Saguenay, Québec
CUPE 2466

“Our libraries must be able to innovate and adapt.”

Since 2005, I’ve been part of the municipal library team in Saguenay, specifically in the Chicoutimi borough. I am a library clerk and a team leader. I studied literature and have always been a bookworm, I first went into a library when I was young and I’ve never really left.

I am also involved in my local, CUPE 2466, where I work as a secretary-archivist. My interests relate, in particular, to issues concerning schedule management and the reduction of precarious work for our members.

It is my conviction that libraries are there to meet the needs of the community. My objective and my true passion at work is to see people leave with their needs met, questions answered and a smile on their faces. That’s my greatest satisfaction.

I also believe that libraries should not remain frozen in time. I think they must evolve and diversify their services to remain relevant. It’s the only way they can survive.

Libraries offer a wide range of services that are becoming increasingly diversified. Sometimes, they are not what you’d expect, such as references for genealogical research, and loans of telescopes or tennis rackets. Our libraries even produce municipal public transit cards and complete registrations for summer camps. In short, we’ve become a multi-service centre.

Our technological assistance services have also grown substantially, particularly with the project “Le portic” which came on stream before the pandemic but has taken off in the time since. We help people navigate the digital world by offering online courses, doing troubleshooting or simply showing them how to use a computer. We sometimes help them complete government forms online or become acquainted with digital books. Many people see technological change as a threat. But, at the same time, it is a reality, and we must adapt and incorporate it into the services we provide. We must encourage digital literacy and help people feel comfortable in this new world. In the future, we’ll still have books, of course, but they won’t be the main reason why people come to the library.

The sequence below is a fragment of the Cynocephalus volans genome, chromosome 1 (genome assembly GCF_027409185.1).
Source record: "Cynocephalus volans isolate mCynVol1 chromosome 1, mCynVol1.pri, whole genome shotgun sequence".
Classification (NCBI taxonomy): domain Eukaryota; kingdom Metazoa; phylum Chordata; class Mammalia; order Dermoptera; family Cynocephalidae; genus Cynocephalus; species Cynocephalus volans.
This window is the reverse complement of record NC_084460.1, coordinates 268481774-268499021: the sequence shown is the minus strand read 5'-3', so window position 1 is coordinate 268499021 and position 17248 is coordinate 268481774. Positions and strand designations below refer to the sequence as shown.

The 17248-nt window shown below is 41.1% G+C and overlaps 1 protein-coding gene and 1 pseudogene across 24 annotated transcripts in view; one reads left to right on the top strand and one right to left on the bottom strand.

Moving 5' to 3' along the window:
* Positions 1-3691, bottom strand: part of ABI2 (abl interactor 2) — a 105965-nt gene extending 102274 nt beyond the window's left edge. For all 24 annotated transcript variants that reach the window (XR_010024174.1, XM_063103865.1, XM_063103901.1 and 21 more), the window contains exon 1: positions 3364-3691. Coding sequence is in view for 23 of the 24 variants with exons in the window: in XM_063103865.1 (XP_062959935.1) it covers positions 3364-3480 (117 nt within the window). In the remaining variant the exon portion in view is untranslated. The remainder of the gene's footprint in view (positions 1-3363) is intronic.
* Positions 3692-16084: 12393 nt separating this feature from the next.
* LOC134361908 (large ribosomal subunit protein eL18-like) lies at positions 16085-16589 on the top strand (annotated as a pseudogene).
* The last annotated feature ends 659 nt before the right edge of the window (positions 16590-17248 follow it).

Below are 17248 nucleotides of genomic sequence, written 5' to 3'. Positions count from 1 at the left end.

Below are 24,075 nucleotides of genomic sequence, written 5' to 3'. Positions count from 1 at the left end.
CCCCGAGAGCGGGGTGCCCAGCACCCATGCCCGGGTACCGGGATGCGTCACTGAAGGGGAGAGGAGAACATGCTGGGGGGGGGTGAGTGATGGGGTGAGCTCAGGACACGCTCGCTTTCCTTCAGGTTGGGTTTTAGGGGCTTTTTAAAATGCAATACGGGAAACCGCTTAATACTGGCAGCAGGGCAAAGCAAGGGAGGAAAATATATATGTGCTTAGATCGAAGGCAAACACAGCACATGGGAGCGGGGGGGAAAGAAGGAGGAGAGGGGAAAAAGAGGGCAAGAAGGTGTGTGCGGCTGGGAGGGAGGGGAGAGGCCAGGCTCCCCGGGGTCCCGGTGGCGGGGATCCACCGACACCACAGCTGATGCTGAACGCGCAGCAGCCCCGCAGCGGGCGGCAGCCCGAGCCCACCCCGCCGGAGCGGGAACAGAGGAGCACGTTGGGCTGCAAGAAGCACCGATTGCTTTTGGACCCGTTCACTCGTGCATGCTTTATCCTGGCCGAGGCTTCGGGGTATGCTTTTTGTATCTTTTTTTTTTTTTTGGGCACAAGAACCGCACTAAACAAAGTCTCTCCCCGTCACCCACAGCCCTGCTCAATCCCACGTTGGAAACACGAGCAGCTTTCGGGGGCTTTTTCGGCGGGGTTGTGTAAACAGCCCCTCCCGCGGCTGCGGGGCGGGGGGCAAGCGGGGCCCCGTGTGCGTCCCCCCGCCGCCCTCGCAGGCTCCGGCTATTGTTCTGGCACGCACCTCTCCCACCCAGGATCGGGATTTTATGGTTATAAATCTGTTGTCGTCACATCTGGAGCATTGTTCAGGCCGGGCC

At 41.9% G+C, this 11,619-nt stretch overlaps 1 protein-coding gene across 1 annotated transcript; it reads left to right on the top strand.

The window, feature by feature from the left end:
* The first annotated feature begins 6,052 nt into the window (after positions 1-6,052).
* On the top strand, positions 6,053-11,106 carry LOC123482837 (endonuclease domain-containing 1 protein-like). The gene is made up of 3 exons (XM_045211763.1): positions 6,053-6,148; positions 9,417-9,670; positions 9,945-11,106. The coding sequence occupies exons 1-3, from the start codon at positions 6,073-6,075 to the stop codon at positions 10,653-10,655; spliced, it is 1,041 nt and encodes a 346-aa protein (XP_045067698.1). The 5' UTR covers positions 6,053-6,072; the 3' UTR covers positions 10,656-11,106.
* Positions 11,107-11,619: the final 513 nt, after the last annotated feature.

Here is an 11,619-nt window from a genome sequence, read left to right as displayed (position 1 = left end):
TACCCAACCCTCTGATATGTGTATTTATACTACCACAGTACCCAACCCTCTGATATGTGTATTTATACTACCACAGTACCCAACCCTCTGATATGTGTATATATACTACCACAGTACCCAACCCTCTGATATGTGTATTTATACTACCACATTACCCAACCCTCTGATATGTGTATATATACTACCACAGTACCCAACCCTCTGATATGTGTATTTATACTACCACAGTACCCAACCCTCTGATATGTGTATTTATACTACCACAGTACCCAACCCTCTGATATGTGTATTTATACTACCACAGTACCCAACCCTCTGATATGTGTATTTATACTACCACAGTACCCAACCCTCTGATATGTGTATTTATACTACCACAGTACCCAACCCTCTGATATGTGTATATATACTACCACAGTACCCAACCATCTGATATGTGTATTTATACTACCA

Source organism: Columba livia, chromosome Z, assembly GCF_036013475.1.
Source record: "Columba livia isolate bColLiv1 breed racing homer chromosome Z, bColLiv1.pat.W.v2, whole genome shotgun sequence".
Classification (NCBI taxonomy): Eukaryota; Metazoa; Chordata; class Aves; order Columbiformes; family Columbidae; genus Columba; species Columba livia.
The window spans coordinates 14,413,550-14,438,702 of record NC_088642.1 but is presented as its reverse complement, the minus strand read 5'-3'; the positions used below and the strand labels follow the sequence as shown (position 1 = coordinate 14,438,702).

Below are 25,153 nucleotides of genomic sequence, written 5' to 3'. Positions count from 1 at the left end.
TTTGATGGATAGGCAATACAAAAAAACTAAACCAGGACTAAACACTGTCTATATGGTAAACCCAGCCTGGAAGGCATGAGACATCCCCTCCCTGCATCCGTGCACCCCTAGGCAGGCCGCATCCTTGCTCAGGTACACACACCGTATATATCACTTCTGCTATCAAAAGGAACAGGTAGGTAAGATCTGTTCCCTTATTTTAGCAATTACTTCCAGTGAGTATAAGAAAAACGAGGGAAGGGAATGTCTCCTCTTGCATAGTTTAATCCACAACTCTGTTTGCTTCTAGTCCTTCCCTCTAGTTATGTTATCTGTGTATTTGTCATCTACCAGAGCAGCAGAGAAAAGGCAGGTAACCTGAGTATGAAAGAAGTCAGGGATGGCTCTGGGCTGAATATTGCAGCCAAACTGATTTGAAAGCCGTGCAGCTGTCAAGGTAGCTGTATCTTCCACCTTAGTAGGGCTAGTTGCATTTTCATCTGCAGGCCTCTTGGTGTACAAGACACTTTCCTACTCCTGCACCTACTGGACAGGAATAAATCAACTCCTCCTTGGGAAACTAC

I know that my current library clerk job, as it exists today, will not exist in 20 years. It will have to change, particularly by adapting to ever-evolving technology. We must innovate and not be overly fearful of change, because it’s a time of radical upheaval.

Moreover, unions have an important role to play and must remain vigilant. They must defend our rights, of course, but they must also acknowledge that libraries are changing and diversifying. Let’s be creative and roll out all kinds of services! It’s a must to ensure inclusion and buy-in from everyone and continue to meet the various needs of the communities we serve.

Libraries also play a crucial role in terms of basic social needs, a role that continues to gain importance. A municipal library is accessible to all, providing the same level of respect and services to everyone, regardless of their situation. With poverty, homelessness, addiction and mental health problems affecting communities, the need for safe and judgement-free spaces where people can obtain much needed help is growing. Increasing numbers of people living in precarity come to the library. It’s part of their living environment. And this clientele is dear to my heart.

However, not all library visitors and employees are comfortable interacting with marginalized and vulnerable people in the library.

To address these challenges, I believe our libraries must be able to innovate and adapt. For example, in the past few months, in addition to one person who provides security, outreach workers have been added to the library. This addresses the reality and the special needs of people in the downtown area. Right beside the library, some shelter resources are available for those experiencing homelessness and other challenges. We must take this into account to offer adapted and appropriate services to better live together.

There are so many reasons why I believe my trade will always have a role to play in delivering vital public services within our communities. Regardless of whatever technological or social needs arise, we’ll continue to be here to support all members of the community.